Microsoft accidentally listed the pricing of the high-end
consumer versions of Windows Vista on its Canadian Web site.
The Neowin.net blog reported Monday that Microsoft.com Canada posted a price
list for Windows Vista Ultimate and Windows Vista Home Premium, but the page
was pulled from the Web site soon after news of pricing leaked.
According to Neowin.net, list quoted the price for Windows Vista Ultimate as
C$499 (US$450.18), while Home Premium will be C$299 (US$269.71). An upgrade to
Vista Ultimate will cost C$299 (US$269.71), while an upgrade to Home Premium
will cost C$199 (US$179.51), according to the blog.
In a statement through its public relations firm, Microsoft acknowledged Monday
that it "inadvertently" posted Windows Vista Canadian retail prices on its Web
site, but then removed the information. The company plans to reveal the
official U.S. pricing for Vista when it makes available the first release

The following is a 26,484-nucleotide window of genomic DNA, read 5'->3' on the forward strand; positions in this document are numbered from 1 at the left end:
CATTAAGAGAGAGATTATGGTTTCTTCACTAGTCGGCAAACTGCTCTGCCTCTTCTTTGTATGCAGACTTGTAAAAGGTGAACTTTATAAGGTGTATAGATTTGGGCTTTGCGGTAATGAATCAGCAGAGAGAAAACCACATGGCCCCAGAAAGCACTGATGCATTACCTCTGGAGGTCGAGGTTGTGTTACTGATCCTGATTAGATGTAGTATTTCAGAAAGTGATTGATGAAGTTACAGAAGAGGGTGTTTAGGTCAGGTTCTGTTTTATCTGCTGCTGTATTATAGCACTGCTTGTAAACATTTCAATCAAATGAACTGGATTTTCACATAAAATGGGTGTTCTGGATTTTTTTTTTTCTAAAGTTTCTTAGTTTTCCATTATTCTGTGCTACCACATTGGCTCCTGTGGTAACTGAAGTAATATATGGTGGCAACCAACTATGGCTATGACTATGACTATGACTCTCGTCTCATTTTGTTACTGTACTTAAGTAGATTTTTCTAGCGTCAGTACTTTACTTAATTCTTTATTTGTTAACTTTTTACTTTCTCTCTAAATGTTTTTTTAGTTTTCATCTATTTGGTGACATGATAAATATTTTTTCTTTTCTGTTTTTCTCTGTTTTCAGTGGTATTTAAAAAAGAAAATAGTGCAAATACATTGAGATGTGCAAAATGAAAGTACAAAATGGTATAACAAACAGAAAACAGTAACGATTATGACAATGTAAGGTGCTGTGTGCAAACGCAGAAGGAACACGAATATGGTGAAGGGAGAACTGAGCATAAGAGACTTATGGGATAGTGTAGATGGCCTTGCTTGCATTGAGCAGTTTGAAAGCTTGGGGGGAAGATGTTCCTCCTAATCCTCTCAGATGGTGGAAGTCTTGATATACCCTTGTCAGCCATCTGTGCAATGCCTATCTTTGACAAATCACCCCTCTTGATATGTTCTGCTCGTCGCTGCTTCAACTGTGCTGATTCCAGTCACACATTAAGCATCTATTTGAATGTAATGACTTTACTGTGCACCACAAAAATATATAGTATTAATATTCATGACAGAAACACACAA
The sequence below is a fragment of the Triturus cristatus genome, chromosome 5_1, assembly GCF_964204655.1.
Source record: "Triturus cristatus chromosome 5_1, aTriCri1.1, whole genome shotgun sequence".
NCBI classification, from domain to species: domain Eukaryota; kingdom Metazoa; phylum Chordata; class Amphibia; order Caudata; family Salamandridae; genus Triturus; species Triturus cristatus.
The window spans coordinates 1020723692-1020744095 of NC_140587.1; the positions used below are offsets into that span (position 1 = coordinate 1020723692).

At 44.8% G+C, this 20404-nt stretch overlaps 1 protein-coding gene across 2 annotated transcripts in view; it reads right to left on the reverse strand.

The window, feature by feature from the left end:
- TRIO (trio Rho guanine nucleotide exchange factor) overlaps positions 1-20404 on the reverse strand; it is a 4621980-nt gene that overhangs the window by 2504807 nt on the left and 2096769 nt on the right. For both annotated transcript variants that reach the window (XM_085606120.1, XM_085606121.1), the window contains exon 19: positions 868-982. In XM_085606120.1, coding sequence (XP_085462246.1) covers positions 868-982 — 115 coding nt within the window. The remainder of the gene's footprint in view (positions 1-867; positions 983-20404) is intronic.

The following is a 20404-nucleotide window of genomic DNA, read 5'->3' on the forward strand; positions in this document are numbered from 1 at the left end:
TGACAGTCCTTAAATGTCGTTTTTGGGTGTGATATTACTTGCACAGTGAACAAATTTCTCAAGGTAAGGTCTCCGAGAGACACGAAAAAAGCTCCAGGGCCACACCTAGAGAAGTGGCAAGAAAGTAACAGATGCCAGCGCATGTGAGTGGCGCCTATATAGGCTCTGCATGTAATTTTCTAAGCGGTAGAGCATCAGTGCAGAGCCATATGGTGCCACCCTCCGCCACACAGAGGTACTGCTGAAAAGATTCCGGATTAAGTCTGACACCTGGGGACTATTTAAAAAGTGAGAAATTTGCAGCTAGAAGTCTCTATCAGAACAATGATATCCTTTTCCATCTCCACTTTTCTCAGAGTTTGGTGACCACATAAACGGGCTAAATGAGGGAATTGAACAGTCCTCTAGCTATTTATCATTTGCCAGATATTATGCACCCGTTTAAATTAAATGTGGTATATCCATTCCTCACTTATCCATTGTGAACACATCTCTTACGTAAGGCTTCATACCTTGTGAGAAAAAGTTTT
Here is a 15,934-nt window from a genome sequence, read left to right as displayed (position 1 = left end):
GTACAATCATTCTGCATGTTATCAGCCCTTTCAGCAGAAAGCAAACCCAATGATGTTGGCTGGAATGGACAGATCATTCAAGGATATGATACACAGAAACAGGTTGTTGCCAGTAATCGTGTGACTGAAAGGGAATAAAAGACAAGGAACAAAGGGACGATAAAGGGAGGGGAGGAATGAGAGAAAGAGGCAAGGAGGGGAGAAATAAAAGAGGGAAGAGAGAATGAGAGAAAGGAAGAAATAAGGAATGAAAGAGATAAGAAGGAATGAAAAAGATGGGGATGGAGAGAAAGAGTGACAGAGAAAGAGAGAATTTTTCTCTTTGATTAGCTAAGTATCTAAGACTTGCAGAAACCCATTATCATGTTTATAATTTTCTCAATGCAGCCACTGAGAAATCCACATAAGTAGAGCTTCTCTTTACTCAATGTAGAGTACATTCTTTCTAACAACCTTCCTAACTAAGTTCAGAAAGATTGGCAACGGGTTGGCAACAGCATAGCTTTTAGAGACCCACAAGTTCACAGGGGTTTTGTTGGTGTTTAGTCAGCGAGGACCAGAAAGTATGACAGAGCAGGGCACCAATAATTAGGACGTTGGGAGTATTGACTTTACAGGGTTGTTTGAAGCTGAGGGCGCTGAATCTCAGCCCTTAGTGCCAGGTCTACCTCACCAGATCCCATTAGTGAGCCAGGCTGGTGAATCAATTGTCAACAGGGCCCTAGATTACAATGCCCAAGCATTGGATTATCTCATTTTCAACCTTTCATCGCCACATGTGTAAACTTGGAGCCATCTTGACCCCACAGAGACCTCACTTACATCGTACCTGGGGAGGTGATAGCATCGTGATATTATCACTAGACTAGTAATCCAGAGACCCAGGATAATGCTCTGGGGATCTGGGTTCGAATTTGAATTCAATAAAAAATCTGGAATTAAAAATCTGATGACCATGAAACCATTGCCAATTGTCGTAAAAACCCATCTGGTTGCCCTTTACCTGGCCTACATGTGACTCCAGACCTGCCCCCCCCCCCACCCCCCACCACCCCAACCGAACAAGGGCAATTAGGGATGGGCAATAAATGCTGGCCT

candidate of Vista sometime before the end of September, Microsoft said.
Windows Vista Ultimate is a new edition of Windows that includes all of the
multimedia capabilities currently available in Windows XP Media Center Edition,
as well as a new 3D graphical user interface called Aero and security features
that make it a good fit for small businesses as well, according to Microsoft.
Currently, Windows XP Media Center Edition retails for about US$320 or more per
copy, so it's no surprise Windows Vista Ultimate will be more expensive than
the highest-end consumer version currently available.
Windows Vista Home Premium also will include Windows XP Media Center Edition's
multimedia functionality, as well as the Aero interface. If the Canadian
pricing of the OS is akin to what the U.S. pricing will be, it might be a
better deal than the comparable version of Windows XP now available.
Microsoft has said it plans to urge customers to purchase premium versions of
Vista in favor of Windows Vista Home Basic, the entry-level version for U.S.
At the company's annual Financial Analyst Meeting last month, Kevin Johnson,
co-president of Microsoft's Platforms & Services Division, said business users
tend to buy the "premium" versions of Windows -- which both Windows Vista
Ultimate and Home Premium will fall into -- more than home users do. However,
the company hopes that will change once Vista is available.